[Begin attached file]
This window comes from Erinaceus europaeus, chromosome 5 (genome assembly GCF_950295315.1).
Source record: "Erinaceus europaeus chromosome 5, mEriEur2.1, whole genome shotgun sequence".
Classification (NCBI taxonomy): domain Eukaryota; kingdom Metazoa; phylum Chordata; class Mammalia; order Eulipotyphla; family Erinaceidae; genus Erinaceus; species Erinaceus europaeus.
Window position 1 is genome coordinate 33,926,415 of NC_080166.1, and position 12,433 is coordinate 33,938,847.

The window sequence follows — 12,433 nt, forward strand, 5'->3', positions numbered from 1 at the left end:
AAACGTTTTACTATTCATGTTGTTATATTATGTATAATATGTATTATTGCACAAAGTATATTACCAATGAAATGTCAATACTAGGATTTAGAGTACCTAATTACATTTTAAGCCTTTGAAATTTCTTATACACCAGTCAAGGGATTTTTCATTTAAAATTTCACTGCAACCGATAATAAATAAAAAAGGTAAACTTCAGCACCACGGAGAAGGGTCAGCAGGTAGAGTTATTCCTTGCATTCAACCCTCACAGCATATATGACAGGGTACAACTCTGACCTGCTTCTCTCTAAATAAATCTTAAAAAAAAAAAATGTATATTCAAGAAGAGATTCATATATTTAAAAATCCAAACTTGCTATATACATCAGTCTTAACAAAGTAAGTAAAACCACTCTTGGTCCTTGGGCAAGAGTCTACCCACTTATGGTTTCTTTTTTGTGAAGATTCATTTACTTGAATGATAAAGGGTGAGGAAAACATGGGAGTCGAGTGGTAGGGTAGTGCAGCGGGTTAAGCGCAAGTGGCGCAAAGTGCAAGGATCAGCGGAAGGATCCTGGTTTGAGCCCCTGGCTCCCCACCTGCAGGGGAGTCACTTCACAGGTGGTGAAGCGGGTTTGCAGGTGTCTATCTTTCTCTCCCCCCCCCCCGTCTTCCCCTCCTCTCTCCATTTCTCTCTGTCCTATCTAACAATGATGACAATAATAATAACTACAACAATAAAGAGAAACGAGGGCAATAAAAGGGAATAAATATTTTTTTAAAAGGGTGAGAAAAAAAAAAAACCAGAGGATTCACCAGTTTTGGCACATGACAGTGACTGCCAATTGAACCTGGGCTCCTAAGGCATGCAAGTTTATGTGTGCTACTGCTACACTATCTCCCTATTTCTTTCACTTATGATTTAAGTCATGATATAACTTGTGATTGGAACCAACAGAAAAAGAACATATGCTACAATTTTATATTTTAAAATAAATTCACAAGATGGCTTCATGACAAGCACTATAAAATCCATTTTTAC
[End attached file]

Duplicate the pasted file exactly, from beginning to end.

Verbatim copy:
This window comes from Erinaceus europaeus, chromosome 5 (genome assembly GCF_950295315.1).
Source record: "Erinaceus europaeus chromosome 5, mEriEur2.1, whole genome shotgun sequence".
Classification (NCBI taxonomy): domain Eukaryota; kingdom Metazoa; phylum Chordata; class Mammalia; order Eulipotyphla; family Erinaceidae; genus Erinaceus; species Erinaceus europaeus.
Window position 1 is genome coordinate 33,926,415 of NC_080166.1, and position 12,433 is coordinate 33,938,847.

The window sequence follows — 12,433 nt, forward strand, 5'->3', positions numbered from 1 at the left end:
AAACGTTTTACTATTCATGTTGTTATATTATGTATAATATGTATTATTGCACAAAGTATATTACCAATGAAATGTCAATACTAGGATTTAGAGTACCTAATTACATTTTAAGCCTTTGAAATTTCTTATACACCAGTCAAGGGATTTTTCATTTAAAATTTCACTGCAACCGATAATAAATAAAAAAGGTAAACTTCAGCACCACGGAGAAGGGTCAGCAGGTAGAGTTATTCCTTGCATTCAACCCTCACAGCATATATGACAGGGTACAACTCTGACCTGCTTCTCTCTAAATAAATCTTAAAAAAAAAAAATGTATATTCAAGAAGAGATTCATATATTTAAAAATCCAAACTTGCTATATACATCAGTCTTAACAAAGTAAGTAAAACCACTCTTGGTCCTTGGGCAAGAGTCTACCCACTTATGGTTTCTTTTTTGTGAAGATTCATTTACTTGAATGATAAAGGGTGAGGAAAACATGGGAGTCGAGTGGTAGGGTAGTGCAGCGGGTTAAGCGCAAGTGGCGCAAAGTGCAAGGATCAGCGGAAGGATCCTGGTTTGAGCCCCTGGCTCCCCACCTGCAGGGGAGTCACTTCACAGGTGGTGAAGCGGGTTTGCAGGTGTCTATCTTTCTCTCCCCCCCCCCCGTCTTCCCCTCCTCTCTCCATTTCTCTCTGTCCTATCTAACAATGATGACAATAATAATAACTACAACAATAAAGAGAAACGAGGGCAATAAAAGGGAATAAATATTTTTTTAAAAGGGTGAGAAAAAAAAAAAACCAGAGGATTCACCAGTTTTGGCACATGACAGTGACTGCCAATTGAACCTGGGCTCCTAAGGCATGCAAGTTTATGTGTGCTACTGCTACACTATCTCCCTATTTCTTTCACTTATGATTTAAGTCATGATATAACTTGTGATTGGAACCAACAGAAAAAGAACATATGCTACAATTTTATATTTTAAAATAAATTCACAAGATGGCTTCATGACAAGCACTATAAAATCCATTTTTAC